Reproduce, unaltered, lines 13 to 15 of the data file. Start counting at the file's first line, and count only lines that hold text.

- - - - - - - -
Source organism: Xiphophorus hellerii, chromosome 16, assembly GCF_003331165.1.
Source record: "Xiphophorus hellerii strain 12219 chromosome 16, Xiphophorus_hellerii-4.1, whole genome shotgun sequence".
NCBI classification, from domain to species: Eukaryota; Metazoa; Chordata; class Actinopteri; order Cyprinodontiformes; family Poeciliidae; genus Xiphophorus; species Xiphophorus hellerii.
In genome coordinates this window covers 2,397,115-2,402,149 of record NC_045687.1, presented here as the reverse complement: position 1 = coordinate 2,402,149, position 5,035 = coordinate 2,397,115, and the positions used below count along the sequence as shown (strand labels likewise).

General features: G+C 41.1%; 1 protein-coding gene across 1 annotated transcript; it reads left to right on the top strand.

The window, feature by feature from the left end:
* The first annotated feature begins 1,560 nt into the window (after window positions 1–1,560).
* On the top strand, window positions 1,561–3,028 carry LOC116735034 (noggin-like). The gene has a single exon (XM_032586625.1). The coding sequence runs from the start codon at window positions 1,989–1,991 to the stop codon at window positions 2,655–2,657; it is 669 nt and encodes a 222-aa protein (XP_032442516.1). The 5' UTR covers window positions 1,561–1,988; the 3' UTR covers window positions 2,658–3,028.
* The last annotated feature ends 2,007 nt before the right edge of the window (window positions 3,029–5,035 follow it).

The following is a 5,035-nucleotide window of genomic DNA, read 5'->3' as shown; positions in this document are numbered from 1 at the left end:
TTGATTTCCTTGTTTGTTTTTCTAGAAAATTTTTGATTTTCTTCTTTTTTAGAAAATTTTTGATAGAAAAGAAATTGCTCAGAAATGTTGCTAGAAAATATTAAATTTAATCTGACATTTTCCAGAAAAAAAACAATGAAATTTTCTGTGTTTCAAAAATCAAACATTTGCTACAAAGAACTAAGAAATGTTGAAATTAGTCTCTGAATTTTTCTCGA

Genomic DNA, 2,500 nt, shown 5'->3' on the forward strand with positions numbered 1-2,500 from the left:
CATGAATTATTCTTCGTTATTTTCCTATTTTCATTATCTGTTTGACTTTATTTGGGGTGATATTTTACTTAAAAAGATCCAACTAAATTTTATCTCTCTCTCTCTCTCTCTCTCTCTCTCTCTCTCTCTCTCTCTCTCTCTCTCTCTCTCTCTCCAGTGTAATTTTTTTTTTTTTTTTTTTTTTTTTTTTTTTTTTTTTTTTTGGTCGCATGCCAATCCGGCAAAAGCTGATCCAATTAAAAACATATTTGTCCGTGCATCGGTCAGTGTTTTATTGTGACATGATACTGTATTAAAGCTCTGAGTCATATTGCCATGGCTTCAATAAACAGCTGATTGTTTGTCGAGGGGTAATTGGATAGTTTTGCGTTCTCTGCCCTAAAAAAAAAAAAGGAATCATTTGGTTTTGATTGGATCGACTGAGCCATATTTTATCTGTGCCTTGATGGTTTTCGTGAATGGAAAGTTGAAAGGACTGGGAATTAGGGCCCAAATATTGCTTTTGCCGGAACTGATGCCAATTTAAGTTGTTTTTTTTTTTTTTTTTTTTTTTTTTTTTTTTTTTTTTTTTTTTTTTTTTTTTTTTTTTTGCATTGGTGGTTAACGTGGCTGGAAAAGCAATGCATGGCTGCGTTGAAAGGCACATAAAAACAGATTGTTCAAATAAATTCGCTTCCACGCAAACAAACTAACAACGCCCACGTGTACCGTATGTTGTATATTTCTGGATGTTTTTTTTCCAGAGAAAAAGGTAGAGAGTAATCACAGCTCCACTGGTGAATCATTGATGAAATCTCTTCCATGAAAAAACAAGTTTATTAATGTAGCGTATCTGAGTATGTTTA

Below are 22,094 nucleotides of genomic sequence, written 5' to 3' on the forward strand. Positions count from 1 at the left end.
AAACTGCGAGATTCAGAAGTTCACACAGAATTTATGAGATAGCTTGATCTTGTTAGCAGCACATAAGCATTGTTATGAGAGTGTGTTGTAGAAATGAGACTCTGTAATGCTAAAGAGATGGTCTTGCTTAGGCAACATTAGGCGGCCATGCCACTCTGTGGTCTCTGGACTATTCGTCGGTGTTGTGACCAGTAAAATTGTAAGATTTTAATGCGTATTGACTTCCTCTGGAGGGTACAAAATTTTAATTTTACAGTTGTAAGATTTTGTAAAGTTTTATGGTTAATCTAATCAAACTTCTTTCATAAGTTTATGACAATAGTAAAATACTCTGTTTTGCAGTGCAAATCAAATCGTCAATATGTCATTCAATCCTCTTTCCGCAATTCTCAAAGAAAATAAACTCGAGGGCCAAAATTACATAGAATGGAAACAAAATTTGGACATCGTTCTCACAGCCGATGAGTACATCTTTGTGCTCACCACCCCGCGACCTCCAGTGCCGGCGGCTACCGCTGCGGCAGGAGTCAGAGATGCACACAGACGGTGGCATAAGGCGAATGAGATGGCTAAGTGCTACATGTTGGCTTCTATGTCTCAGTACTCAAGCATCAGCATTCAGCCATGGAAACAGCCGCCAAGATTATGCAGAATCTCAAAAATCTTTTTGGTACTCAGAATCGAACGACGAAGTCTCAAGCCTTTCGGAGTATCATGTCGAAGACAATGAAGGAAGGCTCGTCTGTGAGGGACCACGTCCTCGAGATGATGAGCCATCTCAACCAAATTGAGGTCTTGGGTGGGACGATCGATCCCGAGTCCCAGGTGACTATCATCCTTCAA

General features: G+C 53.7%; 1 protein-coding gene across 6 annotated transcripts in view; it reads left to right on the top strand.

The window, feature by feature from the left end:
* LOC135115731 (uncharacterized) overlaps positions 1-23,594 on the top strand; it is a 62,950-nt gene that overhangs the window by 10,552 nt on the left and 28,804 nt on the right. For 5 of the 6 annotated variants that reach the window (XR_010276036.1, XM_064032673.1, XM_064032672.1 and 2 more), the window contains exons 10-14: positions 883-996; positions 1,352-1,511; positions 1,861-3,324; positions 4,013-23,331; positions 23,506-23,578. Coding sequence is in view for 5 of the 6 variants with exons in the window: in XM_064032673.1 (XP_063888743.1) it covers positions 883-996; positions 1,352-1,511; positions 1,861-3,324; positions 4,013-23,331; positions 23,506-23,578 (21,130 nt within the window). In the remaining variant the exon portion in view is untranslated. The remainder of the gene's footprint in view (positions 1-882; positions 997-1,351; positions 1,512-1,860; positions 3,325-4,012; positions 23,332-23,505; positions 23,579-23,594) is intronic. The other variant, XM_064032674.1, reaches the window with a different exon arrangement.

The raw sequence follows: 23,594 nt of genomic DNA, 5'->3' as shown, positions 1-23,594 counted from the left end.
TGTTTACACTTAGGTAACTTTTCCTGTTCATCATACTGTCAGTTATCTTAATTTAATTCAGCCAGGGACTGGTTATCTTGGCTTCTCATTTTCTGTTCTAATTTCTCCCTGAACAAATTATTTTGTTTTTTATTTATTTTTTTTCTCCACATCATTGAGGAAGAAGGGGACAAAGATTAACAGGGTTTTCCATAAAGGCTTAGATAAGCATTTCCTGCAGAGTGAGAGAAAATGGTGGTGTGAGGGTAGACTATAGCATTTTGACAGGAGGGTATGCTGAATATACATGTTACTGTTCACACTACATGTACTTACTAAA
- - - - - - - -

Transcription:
CATGAATTATTCTTCGTTATTTTCCTATTTTCATTATCTGTTTGACTTTATTTGGGGTGATATTTTACTTAAAAAGATCCAACTAAATTTTATCTCTCTCTCTCTCTCTCTCTCTCTCTCTCTCTCTCTCTCTCTCTCTCTCTCTCTCTCTCTCCAGTGTAATTTTTTTTTTTTTTTTTTTTTTTTTTTTTTTTTTTTTTTTTGGTCGCATGCCAATCCGGCAAAAGCTGATCCAATTAAAAACATATTTGTCCGTGCATCGGTCAGTGTTTTATTGTGACATGATACTGTATTAAAGCTCTGAGTCATATTGCCATGGCTTCAATAAACAGCTGATTGTTTGTCGAGGGGTAATTGGATAGTTTTGCGTTCTCTGCCCTAAAAAAAAAAAAGGAATCATTTGGTTTTGATTGGATCGACTGAGCCATATTTTATCTGTGCCTTGATGGTTTTCGTGAATGGAAAGTTGAAAGGACTGGGAATTAGGGCCCAAATATTGCTTTTGCCGGAACTGATGCCAATTTAAGTTGTTTTTTTTTTTTTTTTTTTTTTTTTTTTTTTTTTTTTTTTTTTTTTTTTTTTTTTTTTTTGCATTGGTGGTTAACGTGGCTGGAAAAGCAATGCATGGCTGCGTTGAAAGGCACATAAAAACAGATTGTTCAAATAAATTCGCTTCCACGCAAACAAACTAACAACGCCCACGTGTACCGTATGTTGTATATTTCTGGATGTTTTTTTTCCAGAGAAAAAGGTAGAGAGTAATCACAGCTCCACTGGTGAATCATTGATGAAATCTCTTCCATGAAAAAACAAGTTTATTAATGTAGCGTATCTGAGTATGTTTA

Below are 22,094 nucleotides of genomic sequence, written 5' to 3' on the forward strand. Positions count from 1 at the left end.
AAACTGCGAGATTCAGAAGTTCACACAGAATTTATGAGATAGCTTGATCTTGTTAGCAGCACATAAGCATTGTTATGAGAGTGTGTTGTAGAAATGAGACTCTGTAATGCTAAAGAGATGGTCTTGCTTAGGCAACATTAGGCGGCCATGCCACTCTGTGGTCTCTGGACTATTCGTCGGTGTTGTGACCAGTAAAATTGTAAGATTTTAATGCGTATTGACTTCCTCTGGAGGGTACAAAATTTTAATTTTACAGTTGTAAGATTTTGTAAAGTTTTATGGTTAATCTAATCAAACTTCTTTCATAAGTTTATGACAATAGTAAAATACTCTGTTTTGCAGTGCAAATCAAATCGTCAATATGTCATTCAATCCTCTTTCCGCAATTCTCAAAGAAAATAAACTCGAGGGCCAAAATTACATAGAATGGAAACAAAATTTGGACATCGTTCTCACAGCCGATGAGTACATCTTTGTGCTCACCACCCCGCGACCTCCAGTGCCGGCGGCTACCGCTGCGGCAGGAGTCAGAGATGCACACAGACGGTGGCATAAGGCGAATGAGATGGCTAAGTGCTACATGTTGGCTTCTATGTCTCAGTACTCAAGCATCAGCATTCAGCCATGGAAACAGCCGCCAAGATTATGCAGAATCTCAAAAATCTTTTTGGTACTCAGAATCGAACGACGAAGTCTCAAGCCTTTCGGAGTATCATGTCGAAGACAATGAAGGAAGGCTCGTCTGTGAGGGACCACGTCCTCGAGATGATGAGCCATCTCAACCAAATTGAGGTCTTGGGTGGGACGATCGATCCCGAGTCCCAGGTGACTATCATCCTTCAA